2. There is a second inquiry, which must be regarded as intimately connected with this, namely, under what circumstances this dedication is peculiarly appropriate. The spirit of dedication, as the result of the mercies with which God has been pleased to surround us, must properly be considered as furnishing and constituting what ought to be the habitual condition of man. There is not a pulse that beats, nor is there a throb that palpitates in the hand or in the heart, but what ought to remind every one amongst us that we should write upon ourselves "Corban" — a gift upon the altar of God. There are circumstances which sometimes peculiarly occur in the course of life, when it seems especially appropriate that the dedication should be undertaken, or, if already undertaken, that it should be renovated and renewed. We may, for example, mention seasons when new and extraordinary mercies have been received from God. We may mention, again, the seasons when new and extraordinary manifestations have occurred in the course of human existence. Here, for example, are the seasons when we constitute and enter into new domestic or social connections; the seasons when we commemorate the days of our birth, or the seasons when we mark the lapse of time by passing from one closing year to the commencement of another.

III. In the action of the patriarch there was ANTICIPATION. The whole of the passage which is before us distinctly announces that, in connection with the retrospect of the past, there was, in the memorial of the patriarch, the anticipation of the future. Nor can we look upon the monumental pillar which he had erected, without finding that it was not merely a commemoration, but a prophecy; and that from the past he hurried his thoughts onward and still onward into the dark and almost impalpable future, showing him the destinies of his temporal prosperity in distant ages, especially exhibiting to him the day of Him whom Abraham rejoiced to see and was glad; and raising his thoughts above the scenes of this sublunary state to the enjoyment of that better country, that is, a heavenly, into which he knew his spiritual seed would be exalted, through the boundless mercy of God. And, my brethren, those of us who have performed the act of dedication to our God, and are desirous of preserving the spirit of dedication as long as life shall last, are called on to connect our commemoration and our dedication with a spirit of anticipation, from which we shall find our highest and purest emotions to be derived. Observe that our expectation must involve future good in time. Having rendered yourselves to the service of that Jehovah who has conjured us by His past mercies, we have nothing before us, my brethren, in the prospect of the future, but calmness and peace. It is so in Providence. Affliction, poverty, bereavement, disease, "the rich man's scorn, the proud man's contumely," the worst storms and buffetings of "outrageous fortune" — these, separately or accumulated, form no drawback or hindrance to the enjoyment of the blessings we have announced. No, my brethren, these very things themselves, in consequence of our covenant connection with our God, are transformed, possess a new aspect; not rising before us like demons and fiends of terror, but like ministering angels, only to bring us nearer and nearer to our God, and to bring us nearer and nearer to His reward. Nor is there one who, in reviewing past mercies, which his God has rendered him, and who has been able to dedicate himself to the service of that God in return, who cannot rest in the prospect of the future, on that one stupendous, glorious announcement of the apostle, "All things shall work together for good to them that love God." And then, in the sphere of grace, what can we anticipate with regard to the future in the present life, but those enjoyments which "make rich," and can "add no sorrow"? We anticipate that we shall be kept; that we shall receive larger communications of knowledge, of holiness, of love, and of zeal; that we shall receive additional and nearer visions of Jehovah in spiritual intercourse and fellowship with Him; and that we shall be made more and more like unto Him who was given "that He might be the First-born among many brethren"; becoming etherealized in our own nature, and made thus to partake of the beginning of heaven below. Nor can we anticipate but that when the end of our pilgrimage is come, we shall go and stand by the side of "the rolling stream of Jordan; not terrified nor shrinking back, as we behold it bear upon its flood the wrecks of departed beauty and departed power; for we shall find the ark of the covenant there, and the glory of the Shekinah there; and no sooner shall the foot touch the stream than the waters, as by magic power, shall cleave asunder, and will permit us to pass dry-shod through the deep, exclaiming, in triumphant language, "O death, where is thy sting? O grave, where is thy victory? The sting of death is sin, and the strength of sin is the law; but thanks be to God, who giveth us the victory through our Lord Jesus Christ." And so, to use the language of Bunyan, we may anticipate that "all the trumpets shall sound for us from the other side." And my brethren, the future good which we may anticipate in time, must be also connected with the fact that we must anticipate future good throughout immortality. My brethren, there is not a blessing in Providence or in grace received by one who, as the result of an enlightened retrospective, has dedicated himself to the service of God, but what must be considered as a pledge and foretaste, a decisive promise of higher and more holy and extactic blessings which are reserved beyond the grave. And now, my brethren, in closing this address, let me present two calls to those who, perhaps, constitute a large proportion of this assembly. The first call is one to immediate repentance. In connection with our call to immediate repentance, we must also present a call to immediate dedication and devotedness to God, by which alone repentance can be testified and can be confirmed.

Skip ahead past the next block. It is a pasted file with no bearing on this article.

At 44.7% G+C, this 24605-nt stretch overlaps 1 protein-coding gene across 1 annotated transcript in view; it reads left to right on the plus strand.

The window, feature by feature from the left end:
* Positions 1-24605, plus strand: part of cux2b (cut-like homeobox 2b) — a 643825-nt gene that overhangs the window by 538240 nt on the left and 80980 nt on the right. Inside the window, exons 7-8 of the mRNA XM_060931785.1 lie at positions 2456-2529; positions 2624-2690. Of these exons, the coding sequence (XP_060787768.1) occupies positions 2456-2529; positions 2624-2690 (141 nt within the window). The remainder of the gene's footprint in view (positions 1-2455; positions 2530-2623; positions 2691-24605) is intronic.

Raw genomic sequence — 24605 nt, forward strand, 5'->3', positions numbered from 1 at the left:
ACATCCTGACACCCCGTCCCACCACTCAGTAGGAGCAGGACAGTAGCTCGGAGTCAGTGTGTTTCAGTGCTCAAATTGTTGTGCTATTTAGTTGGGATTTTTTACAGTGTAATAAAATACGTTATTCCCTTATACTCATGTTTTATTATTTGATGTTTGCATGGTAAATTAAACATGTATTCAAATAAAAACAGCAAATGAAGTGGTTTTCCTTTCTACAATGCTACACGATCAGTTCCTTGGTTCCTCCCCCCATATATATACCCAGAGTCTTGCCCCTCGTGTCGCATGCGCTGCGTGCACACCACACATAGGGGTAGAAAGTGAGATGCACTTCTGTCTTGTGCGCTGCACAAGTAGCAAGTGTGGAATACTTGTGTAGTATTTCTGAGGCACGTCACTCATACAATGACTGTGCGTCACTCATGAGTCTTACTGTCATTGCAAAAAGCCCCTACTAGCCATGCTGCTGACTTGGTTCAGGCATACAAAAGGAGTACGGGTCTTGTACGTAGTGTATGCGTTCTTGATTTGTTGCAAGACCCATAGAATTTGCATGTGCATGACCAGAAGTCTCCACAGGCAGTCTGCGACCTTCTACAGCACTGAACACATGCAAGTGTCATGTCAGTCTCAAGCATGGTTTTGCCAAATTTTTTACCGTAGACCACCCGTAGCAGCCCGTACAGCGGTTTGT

(J. Parsons, M. A.)